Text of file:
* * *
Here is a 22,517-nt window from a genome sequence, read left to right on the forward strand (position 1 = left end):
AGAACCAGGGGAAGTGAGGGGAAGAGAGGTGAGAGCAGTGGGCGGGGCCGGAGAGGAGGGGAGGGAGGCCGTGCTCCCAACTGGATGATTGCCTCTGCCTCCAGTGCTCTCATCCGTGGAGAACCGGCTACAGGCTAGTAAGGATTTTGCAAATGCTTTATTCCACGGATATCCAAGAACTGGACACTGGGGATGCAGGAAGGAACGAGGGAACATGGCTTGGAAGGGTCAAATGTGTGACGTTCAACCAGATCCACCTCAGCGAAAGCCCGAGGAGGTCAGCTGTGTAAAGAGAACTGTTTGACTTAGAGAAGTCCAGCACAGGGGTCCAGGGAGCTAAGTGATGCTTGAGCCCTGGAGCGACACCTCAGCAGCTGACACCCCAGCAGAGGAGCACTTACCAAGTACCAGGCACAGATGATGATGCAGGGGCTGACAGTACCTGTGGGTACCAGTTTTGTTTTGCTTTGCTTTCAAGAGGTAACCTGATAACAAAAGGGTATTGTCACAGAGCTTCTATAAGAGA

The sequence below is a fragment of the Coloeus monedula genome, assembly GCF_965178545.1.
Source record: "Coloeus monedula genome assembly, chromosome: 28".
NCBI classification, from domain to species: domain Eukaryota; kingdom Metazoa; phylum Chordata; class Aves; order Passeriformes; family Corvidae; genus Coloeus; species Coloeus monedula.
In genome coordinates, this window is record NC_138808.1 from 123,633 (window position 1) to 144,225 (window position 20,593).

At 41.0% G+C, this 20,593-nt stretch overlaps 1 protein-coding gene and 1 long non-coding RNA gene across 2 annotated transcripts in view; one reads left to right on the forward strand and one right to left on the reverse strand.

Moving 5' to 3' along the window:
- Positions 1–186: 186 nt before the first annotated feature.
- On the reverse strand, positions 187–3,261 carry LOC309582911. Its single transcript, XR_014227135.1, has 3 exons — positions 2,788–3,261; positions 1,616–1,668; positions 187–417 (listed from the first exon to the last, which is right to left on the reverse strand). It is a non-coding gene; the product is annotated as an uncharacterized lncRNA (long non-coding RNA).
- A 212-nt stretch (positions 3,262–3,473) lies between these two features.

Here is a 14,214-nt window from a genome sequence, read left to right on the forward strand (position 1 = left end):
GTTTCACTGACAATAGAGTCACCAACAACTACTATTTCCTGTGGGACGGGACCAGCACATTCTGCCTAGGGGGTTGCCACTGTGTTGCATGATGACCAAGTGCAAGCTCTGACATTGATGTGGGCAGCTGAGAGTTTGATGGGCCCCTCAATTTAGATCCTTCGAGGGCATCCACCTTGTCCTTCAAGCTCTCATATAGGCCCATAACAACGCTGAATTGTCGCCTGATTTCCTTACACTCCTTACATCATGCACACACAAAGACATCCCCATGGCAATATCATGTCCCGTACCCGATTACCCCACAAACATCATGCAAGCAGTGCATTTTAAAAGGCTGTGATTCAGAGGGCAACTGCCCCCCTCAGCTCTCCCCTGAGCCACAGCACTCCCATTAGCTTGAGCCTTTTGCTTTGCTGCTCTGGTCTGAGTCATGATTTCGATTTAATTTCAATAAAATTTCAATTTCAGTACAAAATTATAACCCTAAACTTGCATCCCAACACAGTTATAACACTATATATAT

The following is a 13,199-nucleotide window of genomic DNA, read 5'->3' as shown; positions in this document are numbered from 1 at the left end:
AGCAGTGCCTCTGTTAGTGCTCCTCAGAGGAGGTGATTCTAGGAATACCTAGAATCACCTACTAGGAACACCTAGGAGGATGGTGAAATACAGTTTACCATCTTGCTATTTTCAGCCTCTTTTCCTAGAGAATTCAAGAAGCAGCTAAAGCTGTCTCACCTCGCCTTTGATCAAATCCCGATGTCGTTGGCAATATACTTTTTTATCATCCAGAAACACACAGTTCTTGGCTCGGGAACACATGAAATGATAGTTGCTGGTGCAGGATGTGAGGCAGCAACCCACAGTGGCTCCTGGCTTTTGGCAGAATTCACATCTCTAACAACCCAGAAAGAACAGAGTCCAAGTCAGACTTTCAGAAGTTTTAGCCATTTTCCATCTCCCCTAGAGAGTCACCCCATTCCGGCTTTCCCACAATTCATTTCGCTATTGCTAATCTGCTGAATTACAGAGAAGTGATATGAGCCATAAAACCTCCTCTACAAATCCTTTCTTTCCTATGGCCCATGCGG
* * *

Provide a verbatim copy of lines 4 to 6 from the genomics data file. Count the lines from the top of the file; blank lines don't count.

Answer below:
Source record: "Coloeus monedula genome assembly, chromosome: 28".
NCBI classification, from domain to species: domain Eukaryota; kingdom Metazoa; phylum Chordata; class Aves; order Passeriformes; family Corvidae; genus Coloeus; species Coloeus monedula.
In genome coordinates, this window is record NC_138808.1 from 123,633 (window position 1) to 144,225 (window position 20,593).